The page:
Ed is a very old character. He was the star of a series I came up with when I was younger and had the good sense to give up on. His back story is essentially a synopsis of that idea. His personality is a reflection of mine when I was young. He evolved into the current incarnation over many, many, years. The first drawings of Ed probably date back to when I was 7 or so.  His glasses are inspired by Brainy Smurf.


John was originally a character from Ed’s back story. In fact, they were friends, but I needed an easy face for the games manager. It had to be something generically handsome so I used John. I kept his old name because it was easy. He’s sort of every ladies man I ever worked with, and there was always at least one.  Ironically I actually worked with a guy who looked almost exactly like him.


Nina is my voice of love for the world. She is that part of me that still has hope for humanity, and a better tomorrow. She is that little voice in my head that keeps trying to tell me that things are going to be okay. Physically Nina is an amalgam of two girls I’ve known, and various cartoon characters.


Carol is the daughter of a character from a discarded idea. Her surname is not inspired by Randal Graves of Clerks. It comes from a joke I wanted to do that I haven’t had a chance to use, and an underlying theme that rans through all of the original idea for Between Failures.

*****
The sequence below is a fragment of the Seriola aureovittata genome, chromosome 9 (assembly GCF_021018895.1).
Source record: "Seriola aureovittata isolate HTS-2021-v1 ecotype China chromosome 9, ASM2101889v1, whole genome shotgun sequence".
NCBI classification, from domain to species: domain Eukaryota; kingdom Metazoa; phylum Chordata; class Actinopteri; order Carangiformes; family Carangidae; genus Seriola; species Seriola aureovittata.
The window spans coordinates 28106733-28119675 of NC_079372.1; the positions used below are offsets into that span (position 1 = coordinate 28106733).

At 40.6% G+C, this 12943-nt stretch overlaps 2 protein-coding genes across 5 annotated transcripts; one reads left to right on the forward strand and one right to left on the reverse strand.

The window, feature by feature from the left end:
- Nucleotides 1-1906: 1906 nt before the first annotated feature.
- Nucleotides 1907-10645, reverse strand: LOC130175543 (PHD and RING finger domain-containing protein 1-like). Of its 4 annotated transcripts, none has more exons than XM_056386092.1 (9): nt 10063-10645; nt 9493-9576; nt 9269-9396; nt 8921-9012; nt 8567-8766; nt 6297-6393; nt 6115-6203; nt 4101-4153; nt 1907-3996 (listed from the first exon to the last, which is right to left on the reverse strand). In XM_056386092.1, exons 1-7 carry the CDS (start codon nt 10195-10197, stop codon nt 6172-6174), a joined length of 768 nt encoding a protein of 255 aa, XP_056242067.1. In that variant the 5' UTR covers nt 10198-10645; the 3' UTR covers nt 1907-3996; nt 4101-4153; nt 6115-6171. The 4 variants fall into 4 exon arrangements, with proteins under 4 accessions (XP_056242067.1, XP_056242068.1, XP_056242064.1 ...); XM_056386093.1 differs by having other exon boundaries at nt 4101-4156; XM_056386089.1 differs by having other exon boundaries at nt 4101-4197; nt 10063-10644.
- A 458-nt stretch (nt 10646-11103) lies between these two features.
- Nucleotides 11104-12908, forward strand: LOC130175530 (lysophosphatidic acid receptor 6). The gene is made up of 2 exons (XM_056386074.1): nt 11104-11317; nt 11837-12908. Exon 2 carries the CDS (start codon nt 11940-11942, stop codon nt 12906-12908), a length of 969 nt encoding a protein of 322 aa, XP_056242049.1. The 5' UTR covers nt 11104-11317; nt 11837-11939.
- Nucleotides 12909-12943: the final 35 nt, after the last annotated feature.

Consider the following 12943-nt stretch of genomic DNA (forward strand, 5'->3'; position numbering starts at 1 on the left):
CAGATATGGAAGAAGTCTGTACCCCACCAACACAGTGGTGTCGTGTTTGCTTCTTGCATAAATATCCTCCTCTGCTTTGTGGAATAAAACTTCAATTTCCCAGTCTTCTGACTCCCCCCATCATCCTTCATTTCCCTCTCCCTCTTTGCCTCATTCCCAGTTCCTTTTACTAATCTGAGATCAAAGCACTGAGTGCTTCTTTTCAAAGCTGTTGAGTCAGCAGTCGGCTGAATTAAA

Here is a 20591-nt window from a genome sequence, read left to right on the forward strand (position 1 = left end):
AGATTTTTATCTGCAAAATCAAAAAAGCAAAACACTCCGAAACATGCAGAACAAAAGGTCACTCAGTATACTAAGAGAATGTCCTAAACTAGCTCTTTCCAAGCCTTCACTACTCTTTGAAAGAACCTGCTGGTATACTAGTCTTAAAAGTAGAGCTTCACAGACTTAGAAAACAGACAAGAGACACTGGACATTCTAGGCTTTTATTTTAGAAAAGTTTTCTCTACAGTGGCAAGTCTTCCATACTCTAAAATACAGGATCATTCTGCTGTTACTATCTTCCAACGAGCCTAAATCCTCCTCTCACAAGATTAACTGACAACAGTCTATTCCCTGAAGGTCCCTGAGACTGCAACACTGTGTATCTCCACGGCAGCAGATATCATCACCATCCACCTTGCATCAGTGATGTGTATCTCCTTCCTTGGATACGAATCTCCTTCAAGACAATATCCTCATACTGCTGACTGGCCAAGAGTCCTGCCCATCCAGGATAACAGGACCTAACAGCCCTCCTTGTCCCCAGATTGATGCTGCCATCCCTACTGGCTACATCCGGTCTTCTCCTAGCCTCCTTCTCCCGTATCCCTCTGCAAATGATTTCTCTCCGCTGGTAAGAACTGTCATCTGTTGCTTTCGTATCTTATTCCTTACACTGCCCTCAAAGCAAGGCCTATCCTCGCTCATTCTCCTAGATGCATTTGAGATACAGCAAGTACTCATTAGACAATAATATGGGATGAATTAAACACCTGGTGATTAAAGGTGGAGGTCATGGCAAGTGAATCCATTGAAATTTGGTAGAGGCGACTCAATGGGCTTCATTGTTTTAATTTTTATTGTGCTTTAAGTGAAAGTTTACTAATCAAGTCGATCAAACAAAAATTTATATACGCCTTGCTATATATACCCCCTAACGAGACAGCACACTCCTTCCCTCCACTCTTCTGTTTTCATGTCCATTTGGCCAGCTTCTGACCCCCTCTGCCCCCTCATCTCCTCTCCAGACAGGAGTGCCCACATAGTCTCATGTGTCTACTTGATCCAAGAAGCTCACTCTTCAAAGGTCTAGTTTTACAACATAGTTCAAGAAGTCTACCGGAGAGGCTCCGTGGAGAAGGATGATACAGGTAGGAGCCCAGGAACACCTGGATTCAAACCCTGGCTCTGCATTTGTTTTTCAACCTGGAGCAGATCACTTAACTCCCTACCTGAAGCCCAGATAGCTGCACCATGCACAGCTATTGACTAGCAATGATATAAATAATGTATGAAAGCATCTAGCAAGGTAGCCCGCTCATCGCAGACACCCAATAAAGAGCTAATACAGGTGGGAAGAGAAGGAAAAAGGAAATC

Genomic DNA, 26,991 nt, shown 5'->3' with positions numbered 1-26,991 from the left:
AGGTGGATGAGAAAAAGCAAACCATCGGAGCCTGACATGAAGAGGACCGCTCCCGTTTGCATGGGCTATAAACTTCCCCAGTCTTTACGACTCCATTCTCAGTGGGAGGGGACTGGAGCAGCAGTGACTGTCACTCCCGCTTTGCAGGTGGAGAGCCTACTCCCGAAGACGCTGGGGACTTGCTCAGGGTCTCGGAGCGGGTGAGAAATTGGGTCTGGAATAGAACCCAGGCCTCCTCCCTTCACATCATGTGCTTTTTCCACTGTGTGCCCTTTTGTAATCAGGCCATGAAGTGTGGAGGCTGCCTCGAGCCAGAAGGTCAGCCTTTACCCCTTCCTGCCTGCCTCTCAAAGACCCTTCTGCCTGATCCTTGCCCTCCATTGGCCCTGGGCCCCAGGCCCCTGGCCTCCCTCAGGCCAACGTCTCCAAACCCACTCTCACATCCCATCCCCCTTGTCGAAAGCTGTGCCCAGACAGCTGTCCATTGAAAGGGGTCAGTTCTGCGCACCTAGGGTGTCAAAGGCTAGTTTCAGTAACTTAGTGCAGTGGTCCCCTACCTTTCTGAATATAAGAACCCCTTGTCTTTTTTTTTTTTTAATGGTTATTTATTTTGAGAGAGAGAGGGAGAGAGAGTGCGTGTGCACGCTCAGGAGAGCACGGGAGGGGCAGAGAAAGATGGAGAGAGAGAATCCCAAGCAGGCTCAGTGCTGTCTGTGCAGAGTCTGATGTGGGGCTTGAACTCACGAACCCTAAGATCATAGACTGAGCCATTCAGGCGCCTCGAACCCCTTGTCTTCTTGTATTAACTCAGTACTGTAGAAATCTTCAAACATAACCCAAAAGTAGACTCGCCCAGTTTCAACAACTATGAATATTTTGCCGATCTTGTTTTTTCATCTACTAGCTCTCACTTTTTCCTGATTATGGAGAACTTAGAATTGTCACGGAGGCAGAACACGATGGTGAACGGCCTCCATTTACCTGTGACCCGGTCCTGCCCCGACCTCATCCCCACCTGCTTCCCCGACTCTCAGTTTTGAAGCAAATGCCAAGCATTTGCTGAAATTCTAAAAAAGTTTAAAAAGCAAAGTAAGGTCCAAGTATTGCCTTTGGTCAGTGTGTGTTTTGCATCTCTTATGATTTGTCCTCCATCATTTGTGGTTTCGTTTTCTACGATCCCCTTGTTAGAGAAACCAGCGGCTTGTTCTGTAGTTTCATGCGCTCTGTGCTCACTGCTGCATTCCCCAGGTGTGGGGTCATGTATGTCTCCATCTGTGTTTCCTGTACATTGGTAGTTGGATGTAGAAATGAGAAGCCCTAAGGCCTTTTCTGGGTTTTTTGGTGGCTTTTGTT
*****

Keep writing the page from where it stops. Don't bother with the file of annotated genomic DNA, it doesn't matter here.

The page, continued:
Jessie was created so that Ed could have a foil he couldn’t be rid of. She wasn’t in the original script for Between Failures, but I added her in at the last minute because I thought of a series of jokes I wanted to do with her. I actually thought, at the time, that she was created on that day, but I recently found an old sketch page that had her old bio as Ed’s twin sister.  It was dated about half as old as the oldest sketch of Ed.


Mike is based on every timid, useless, manager I ever worked for, and one guy in particular. He’s a illustration of everything that’s wrong about American business management. I do like him though, and hope he finds redemption as the story progresses. I made him sympathetic because I feel the fault is only partially his, and wanted to play with the idea that someone who should be a clear villain isn’t really.